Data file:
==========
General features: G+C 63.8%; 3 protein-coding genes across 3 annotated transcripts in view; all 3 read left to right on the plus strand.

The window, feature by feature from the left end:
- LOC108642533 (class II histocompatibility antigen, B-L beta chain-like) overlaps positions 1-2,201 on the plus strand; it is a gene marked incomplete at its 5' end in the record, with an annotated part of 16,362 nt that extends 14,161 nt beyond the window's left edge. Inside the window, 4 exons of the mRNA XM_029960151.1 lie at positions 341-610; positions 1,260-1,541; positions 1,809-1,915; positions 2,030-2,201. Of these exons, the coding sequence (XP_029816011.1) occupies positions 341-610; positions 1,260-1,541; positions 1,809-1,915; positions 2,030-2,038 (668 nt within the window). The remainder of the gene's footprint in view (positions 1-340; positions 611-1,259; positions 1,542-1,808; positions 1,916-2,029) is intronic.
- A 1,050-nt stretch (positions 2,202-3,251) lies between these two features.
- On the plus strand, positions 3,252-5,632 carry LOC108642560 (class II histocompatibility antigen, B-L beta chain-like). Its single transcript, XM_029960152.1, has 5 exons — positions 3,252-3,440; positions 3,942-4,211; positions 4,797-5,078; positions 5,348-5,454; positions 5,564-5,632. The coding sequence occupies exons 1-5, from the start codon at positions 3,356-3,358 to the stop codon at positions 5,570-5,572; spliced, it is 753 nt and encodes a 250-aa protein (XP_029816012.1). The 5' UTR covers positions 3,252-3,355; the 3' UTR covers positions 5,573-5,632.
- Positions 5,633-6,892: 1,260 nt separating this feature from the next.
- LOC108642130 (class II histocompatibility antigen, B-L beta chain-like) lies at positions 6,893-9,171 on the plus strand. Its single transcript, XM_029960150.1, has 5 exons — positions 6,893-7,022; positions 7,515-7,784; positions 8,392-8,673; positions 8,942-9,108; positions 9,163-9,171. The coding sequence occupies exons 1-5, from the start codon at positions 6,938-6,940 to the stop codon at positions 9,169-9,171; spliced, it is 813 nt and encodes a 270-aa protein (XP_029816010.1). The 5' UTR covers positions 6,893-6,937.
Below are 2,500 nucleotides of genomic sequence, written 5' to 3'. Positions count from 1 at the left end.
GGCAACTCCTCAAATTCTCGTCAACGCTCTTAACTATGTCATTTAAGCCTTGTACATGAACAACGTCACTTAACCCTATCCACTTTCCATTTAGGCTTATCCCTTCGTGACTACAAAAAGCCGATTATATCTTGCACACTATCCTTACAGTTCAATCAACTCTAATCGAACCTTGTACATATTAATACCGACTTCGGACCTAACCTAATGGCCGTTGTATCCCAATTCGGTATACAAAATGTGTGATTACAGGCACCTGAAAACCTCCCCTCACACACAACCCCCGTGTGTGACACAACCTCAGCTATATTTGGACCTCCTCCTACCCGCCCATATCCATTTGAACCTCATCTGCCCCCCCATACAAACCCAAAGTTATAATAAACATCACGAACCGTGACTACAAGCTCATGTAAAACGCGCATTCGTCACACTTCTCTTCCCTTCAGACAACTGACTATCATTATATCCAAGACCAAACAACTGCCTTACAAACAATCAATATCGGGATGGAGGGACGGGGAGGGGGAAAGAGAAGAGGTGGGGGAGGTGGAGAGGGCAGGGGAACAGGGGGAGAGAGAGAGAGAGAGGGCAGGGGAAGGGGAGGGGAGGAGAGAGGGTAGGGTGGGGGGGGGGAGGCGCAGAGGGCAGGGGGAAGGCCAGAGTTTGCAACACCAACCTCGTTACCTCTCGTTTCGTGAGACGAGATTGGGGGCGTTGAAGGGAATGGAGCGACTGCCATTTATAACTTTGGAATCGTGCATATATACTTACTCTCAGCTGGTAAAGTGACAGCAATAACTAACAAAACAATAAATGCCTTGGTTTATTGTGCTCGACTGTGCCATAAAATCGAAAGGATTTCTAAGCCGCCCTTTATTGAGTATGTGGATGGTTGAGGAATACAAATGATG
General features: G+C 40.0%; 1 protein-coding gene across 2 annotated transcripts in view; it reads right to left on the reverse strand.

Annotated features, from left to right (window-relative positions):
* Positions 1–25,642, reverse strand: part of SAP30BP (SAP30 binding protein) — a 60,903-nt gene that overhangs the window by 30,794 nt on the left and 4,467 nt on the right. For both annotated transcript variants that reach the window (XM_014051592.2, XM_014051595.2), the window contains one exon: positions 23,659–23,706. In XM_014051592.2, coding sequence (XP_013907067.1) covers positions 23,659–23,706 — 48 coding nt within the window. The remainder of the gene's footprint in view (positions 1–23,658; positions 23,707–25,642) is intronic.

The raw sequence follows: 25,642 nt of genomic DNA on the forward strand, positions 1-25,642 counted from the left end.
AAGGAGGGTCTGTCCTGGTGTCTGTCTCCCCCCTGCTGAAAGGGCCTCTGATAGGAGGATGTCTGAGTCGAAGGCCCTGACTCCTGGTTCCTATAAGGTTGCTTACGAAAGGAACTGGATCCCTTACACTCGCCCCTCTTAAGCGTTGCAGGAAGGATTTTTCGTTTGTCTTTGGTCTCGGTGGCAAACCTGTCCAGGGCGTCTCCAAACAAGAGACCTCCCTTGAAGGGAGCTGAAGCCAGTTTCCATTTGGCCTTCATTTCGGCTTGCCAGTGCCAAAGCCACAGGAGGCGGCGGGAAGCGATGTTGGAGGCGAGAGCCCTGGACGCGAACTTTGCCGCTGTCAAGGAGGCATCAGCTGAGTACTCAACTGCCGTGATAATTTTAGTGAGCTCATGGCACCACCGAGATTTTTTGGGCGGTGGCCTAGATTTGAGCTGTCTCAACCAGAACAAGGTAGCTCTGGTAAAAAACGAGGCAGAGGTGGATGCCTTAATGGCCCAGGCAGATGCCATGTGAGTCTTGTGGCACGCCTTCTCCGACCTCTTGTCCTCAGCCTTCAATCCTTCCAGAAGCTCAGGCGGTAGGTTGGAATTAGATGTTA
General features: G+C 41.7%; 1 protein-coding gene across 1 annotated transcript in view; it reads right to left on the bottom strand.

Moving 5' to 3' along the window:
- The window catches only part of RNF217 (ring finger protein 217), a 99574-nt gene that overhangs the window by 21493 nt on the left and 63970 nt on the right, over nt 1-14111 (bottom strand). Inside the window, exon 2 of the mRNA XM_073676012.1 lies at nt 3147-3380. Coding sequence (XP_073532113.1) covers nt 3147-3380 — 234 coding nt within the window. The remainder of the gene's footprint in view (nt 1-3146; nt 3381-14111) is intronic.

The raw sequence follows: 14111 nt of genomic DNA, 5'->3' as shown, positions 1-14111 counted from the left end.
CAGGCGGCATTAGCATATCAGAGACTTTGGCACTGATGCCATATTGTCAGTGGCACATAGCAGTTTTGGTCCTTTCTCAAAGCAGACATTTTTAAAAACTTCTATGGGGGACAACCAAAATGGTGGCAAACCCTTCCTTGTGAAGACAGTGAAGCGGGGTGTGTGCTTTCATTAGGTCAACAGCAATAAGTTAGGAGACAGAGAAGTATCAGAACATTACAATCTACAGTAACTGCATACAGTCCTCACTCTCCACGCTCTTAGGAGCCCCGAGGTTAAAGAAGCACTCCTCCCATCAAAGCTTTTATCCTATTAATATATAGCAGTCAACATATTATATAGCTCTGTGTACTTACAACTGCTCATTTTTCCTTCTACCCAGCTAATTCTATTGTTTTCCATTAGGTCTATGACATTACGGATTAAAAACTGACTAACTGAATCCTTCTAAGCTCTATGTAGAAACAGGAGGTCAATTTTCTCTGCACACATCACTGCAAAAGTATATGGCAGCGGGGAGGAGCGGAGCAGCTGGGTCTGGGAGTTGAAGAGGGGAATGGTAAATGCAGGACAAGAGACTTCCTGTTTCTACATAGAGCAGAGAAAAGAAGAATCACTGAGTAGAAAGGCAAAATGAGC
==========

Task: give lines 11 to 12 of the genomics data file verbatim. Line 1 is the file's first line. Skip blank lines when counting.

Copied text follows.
Annotated features, from left to right (window-relative positions):
* Positions 1–25,642, reverse strand: part of SAP30BP (SAP30 binding protein) — a 60,903-nt gene that overhangs the window by 30,794 nt on the left and 4,467 nt on the right. For both annotated transcript variants that reach the window (XM_014051592.2, XM_014051595.2), the window contains one exon: positions 23,659–23,706. In XM_014051592.2, coding sequence (XP_013907067.1) covers positions 23,659–23,706 — 48 coding nt within the window. The remainder of the gene's footprint in view (positions 1–23,658; positions 23,707–25,642) is intronic.